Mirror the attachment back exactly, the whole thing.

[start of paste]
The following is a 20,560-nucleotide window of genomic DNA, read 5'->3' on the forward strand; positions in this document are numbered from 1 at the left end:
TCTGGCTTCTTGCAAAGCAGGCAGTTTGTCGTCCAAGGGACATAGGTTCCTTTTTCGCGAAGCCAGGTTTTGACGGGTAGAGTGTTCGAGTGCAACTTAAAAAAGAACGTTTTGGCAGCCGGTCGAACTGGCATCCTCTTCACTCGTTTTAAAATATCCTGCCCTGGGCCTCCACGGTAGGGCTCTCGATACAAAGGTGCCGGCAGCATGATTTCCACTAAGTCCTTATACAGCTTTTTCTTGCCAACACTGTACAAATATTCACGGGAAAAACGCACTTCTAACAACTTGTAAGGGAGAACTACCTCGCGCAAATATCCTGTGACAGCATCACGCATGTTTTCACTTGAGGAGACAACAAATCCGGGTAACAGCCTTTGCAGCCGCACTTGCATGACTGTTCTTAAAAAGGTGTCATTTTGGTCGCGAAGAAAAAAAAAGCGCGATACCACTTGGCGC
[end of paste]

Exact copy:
The following is a 20,560-nucleotide window of genomic DNA, read 5'->3' on the forward strand; positions in this document are numbered from 1 at the left end:
TCTGGCTTCTTGCAAAGCAGGCAGTTTGTCGTCCAAGGGACATAGGTTCCTTTTTCGCGAAGCCAGGTTTTGACGGGTAGAGTGTTCGAGTGCAACTTAAAAAAGAACGTTTTGGCAGCCGGTCGAACTGGCATCCTCTTCACTCGTTTTAAAATATCCTGCCCTGGGCCTCCACGGTAGGGCTCTCGATACAAAGGTGCCGGCAGCATGATTTCCACTAAGTCCTTATACAGCTTTTTCTTGCCAACACTGTACAAATATTCACGGGAAAAACGCACTTCTAACAACTTGTAAGGGAGAACTACCTCGCGCAAATATCCTGTGACAGCATCACGCATGTTTTCACTTGAGGAGACAACAAATCCGGGTAACAGCCTTTGCAGCCGCACTTGCATGACTGTTCTTAAAAAGGTGTCATTTTGGTCGCGAAGAAAAAAAAAGCGCGATACCACTTGGCGC